Informal traders turn to govt's relief fund with hopes of saving businesses

Spaza shops and general dealers are being encouraged to take up government’s offer of funding packages intended to help claw them out of a financial black hole, but this will take a while.

FILE: The scheme is solely targeted at traditional grocery stores in villages and townships that are fully licensed and are owned by South Africans. Picture: pixabay.com

SOWETO - With COVID-19 and the lockdown having obliterated many small businesses around the country, some tuck shop owners are looking for slight relief in the government’s support scheme in the hopes of resuscitating their businesses.

Spaza shops and general dealers are being encouraged to take up government’s offer of funding packages intended to help claw them out of a financial black hole, but this will take a while.

The scheme is solely targeted at traditional grocery stores in villages and townships that are fully licensed and are owned by South Africans.

For more than 15 years, Sarah Mathe dedicated her life to her spaza shop in Dube, Soweto.

Nothing could have prepared her for the devastation brought by the coronavirus and the subsequent, abrupt lockdown in March.

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The 62-year-old mother of five who has just lost her husband was forced to join the countless number of small business owners whose livelihoods have been threatened.

“Corona has affected us and our businesses as we’ve been closed. All the stuff that I have bought is rotten. Potatoes and other vegetables. Now I don’t have money to start my business all over again.”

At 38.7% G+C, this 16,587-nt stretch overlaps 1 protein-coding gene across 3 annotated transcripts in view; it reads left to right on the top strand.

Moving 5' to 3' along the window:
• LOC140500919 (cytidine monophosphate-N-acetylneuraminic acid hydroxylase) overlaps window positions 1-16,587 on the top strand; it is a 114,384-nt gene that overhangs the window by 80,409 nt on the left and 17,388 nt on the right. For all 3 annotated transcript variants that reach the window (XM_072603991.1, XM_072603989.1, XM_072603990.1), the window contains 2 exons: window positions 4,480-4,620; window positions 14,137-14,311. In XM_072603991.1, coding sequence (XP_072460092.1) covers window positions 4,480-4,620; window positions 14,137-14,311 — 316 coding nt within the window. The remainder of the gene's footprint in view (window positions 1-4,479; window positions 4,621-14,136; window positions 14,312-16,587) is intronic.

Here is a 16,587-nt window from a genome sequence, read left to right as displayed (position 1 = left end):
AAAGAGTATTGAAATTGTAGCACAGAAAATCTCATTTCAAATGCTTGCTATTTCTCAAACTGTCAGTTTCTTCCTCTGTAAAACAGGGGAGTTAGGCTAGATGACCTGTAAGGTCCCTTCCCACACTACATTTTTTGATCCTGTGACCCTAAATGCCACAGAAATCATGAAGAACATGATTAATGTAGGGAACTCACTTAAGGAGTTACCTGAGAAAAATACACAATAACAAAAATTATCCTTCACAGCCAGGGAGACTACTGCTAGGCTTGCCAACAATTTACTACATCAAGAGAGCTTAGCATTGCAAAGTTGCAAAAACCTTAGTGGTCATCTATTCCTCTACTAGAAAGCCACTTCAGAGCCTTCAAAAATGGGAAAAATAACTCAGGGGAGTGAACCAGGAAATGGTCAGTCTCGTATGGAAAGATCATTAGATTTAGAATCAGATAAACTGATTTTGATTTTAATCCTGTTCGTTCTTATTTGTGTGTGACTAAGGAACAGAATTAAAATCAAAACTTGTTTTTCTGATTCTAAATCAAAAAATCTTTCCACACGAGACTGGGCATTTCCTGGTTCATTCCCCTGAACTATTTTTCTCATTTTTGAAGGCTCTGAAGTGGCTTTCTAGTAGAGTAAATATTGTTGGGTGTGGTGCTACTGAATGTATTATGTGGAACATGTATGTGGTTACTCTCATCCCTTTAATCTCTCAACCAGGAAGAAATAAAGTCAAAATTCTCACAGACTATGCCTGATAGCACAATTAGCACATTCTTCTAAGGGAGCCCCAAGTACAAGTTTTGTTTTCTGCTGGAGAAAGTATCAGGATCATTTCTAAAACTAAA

Mathe is pinning her hopes on the government’s spaza shops and general dealers’ scheme to jump-start her business

“And we’ll be happy about that money so that we can start our businesses all over again. I am providing for five kids with the money that I get from my business although it’s not enough. The person who was helping me, my husband passed on last month.”

But like many people who have found themselves in this predicament, Mathe is not sure how to access this relief package.

“We’ve heard about the grant that the government is providing for small businesses, but we don’t know where to register.”

Priscilla Monama from the Department of Small Business Development explained how those who qualify could access the funds: “So, you go to a bank with your ID as well as your trading permit. A trading permit can be obtained at any local municipality. You go to your local branch of Nedbank or a boxer superstore where you will be assisted with applying and registering on our database platform.”

Monama said once the paperwork was processed and approved, usually within three days, small business owners were provided with working capital as well as a credit facility amounting to R7,000 in total.

They can then buy stock from pre-selected wholesalers.

For official information about COVID-19 from the Department of Health, please click here.